This section is from "The Horticulturist, And Journal Of Rural Art And Rural Taste", by P. Barry, A. J. Downing, J. Jay Smith, Peter B. Mead, F. W. Woodward, Henry T. Williams. Also available from Amazon: Horticulturist and Journal of Rural Art and Rural Taste.
An exchange gives the following directions to trim the honeysuckle into a bush form , giving it great beauty and effect: Buy a plant of it , train or tie to a stout stake , prune freely but not too severely , give good soil and culture , and "it will grow into a plant that will astonish , by its flowering capacity , thousands who have not seen it so trained"
The Seckel Pear , according to a correspondent of the Gardener's Monthly , at Suspension Bridge , N . Y . , is "wonderfully improved" by applying ashes , lime and bones , in autumn , and pruning and thinning out the thick branches early in spring .
Those sorts which grow freely and endure well on the Quince, as Louise Bonne of Jersey, Angoulerae, Glout Morceau, etc., maybe set out in orchards and trained standard height. Specimens thus treated, more than twenty years old, bearing usually several bushels a year, were observed in a fine condition in the gardens of S. Walker and M. P. Wilder. The Langelier and Bous-sock promise to be good for this purpose. - J. J. T. in Cult.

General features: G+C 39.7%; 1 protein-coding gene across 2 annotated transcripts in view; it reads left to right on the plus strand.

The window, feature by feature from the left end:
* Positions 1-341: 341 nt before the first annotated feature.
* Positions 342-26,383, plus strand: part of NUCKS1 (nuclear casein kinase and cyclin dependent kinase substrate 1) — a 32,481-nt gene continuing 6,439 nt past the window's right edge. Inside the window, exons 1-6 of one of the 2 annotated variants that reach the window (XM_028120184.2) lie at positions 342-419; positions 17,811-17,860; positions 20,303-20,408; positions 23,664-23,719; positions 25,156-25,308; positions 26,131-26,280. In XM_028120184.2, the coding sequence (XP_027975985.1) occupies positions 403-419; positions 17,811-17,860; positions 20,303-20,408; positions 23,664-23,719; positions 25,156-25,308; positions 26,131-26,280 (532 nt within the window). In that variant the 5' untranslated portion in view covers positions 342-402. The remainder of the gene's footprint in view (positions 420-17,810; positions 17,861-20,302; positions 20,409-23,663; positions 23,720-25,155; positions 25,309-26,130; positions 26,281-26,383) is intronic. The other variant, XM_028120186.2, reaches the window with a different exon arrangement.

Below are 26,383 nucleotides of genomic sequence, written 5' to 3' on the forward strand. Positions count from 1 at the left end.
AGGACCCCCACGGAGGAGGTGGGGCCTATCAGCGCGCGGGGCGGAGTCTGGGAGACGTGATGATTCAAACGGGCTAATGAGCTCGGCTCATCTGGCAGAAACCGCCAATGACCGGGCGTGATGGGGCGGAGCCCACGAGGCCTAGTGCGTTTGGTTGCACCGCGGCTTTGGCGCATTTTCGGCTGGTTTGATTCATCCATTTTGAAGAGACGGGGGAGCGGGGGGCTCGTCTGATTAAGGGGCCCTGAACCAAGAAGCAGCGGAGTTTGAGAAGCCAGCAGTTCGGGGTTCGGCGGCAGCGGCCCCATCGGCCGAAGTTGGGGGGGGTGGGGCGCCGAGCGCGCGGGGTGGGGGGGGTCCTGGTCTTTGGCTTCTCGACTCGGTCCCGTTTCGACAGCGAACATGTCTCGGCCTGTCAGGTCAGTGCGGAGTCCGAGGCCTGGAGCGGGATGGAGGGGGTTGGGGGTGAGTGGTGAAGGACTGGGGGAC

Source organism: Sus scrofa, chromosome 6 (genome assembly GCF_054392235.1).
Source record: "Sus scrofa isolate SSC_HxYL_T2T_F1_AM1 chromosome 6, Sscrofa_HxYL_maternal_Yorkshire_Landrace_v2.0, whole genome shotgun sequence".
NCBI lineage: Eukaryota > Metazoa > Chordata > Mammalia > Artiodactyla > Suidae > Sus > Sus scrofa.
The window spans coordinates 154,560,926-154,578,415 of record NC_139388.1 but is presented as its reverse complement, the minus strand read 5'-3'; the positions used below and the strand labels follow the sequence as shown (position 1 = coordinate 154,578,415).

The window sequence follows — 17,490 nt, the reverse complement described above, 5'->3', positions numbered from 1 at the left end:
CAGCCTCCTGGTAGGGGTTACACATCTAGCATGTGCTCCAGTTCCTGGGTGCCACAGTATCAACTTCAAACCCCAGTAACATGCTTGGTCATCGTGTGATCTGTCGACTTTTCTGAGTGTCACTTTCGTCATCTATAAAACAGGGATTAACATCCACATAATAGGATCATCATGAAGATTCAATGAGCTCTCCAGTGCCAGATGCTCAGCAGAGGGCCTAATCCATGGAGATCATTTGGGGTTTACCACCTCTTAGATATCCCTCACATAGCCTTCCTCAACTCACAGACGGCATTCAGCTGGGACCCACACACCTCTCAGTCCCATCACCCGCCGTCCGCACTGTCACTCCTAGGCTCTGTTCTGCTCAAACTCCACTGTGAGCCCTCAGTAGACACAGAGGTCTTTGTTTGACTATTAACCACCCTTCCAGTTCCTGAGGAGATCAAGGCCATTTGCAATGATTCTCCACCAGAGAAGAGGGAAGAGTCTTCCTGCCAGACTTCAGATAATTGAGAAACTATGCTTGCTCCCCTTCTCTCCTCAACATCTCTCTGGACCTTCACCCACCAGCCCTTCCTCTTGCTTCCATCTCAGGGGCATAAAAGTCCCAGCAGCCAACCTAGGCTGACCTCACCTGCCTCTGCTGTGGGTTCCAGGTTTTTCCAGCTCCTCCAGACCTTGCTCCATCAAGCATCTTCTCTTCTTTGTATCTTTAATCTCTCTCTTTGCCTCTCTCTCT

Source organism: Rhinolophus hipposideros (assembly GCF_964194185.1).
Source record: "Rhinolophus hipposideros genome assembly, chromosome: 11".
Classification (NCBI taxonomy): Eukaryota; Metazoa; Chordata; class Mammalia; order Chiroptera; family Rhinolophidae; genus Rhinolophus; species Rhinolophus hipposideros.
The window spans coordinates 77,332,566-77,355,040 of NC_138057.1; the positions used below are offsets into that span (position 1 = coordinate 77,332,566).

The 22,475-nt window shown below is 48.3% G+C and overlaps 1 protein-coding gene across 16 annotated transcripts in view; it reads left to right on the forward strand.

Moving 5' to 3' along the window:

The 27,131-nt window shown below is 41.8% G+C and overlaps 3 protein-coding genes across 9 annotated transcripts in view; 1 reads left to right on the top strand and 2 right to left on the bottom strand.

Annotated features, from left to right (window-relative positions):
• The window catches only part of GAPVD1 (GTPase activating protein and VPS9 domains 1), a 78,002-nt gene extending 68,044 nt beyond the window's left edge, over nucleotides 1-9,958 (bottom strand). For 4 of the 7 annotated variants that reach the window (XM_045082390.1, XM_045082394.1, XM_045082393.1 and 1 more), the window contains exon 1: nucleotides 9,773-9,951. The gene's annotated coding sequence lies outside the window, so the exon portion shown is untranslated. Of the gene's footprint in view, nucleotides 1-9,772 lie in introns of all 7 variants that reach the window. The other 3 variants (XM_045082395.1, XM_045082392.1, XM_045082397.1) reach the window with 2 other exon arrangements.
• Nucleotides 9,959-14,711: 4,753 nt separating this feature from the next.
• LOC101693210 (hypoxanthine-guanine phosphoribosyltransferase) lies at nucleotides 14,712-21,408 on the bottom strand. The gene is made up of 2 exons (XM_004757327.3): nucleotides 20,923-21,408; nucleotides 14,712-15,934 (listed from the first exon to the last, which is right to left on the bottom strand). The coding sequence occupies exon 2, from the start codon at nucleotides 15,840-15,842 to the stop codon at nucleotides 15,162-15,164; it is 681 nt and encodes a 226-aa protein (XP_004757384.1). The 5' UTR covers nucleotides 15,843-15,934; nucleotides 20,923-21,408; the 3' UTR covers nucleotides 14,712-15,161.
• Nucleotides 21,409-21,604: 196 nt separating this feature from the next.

Jonathan Bat-tey, Jasper Curtis, Albert Carpenter, C. Good
This remarkable plant is a native of Natal, and was sent by Dr. Stanger to N. B. Ward, Esq., by whom it was presented to the Chelsea Botanic Gardens, in 1851. Since that time it has been in cultivation at Kew. The caudcx is about a foot in length, tapering to the base and terminating in a few roots; the leaves are spreading, two feet long, by one broad; the leaflets opposite, about twelve pairs in number; the plant bears several green cones covered with imbricated scales; the former measure from two to six inches in length. (Bot Mag. 5121).
For training over old stumps of trees, or against walls and trellises, or as a happy contrast among other climbers, the Star Ipomoea is justly a favorite. Many of the varieties of the Ipomoea are very beautiful; their fine foliage and graceful form render them indispensable ornaments for green house, conservatory or garden decoration. The Star Ipomoea is honored as the finest of all varieties of this class; the flowers are scarlet, small, and form in great profusion; introduced from the East Indies.
Among other new varieties are the Bona Nox, of a violet color, very large, fragrant blossoms, which expand in the evening; grows to the height of ten feet. The Mexi-cana grandiflora alba is white, with immense flowers and long tubes ; introduced from Mexico.
G. E. French, (Alexandria, La.) We believe the Messrs. Parsons of Flushing, N. Y., are cultivating this variety.
The war has not prevented the formation of an Agricultural Society for Kansas. We trust it has a long career of usefulness before it. The following are its officers: President, Lyman Scott; Secretary, F. 6. Adams; Treasurer, Isaac Garrison; Executive Committee, E. B. Whitman, F. P. Baker, W. A. Shannon, C. B, Lines, J. C. Marshall, Martin Anderson, Thomas Arnold, J. W. Sponable, Welcome Wells, R. A. Vanwinkle.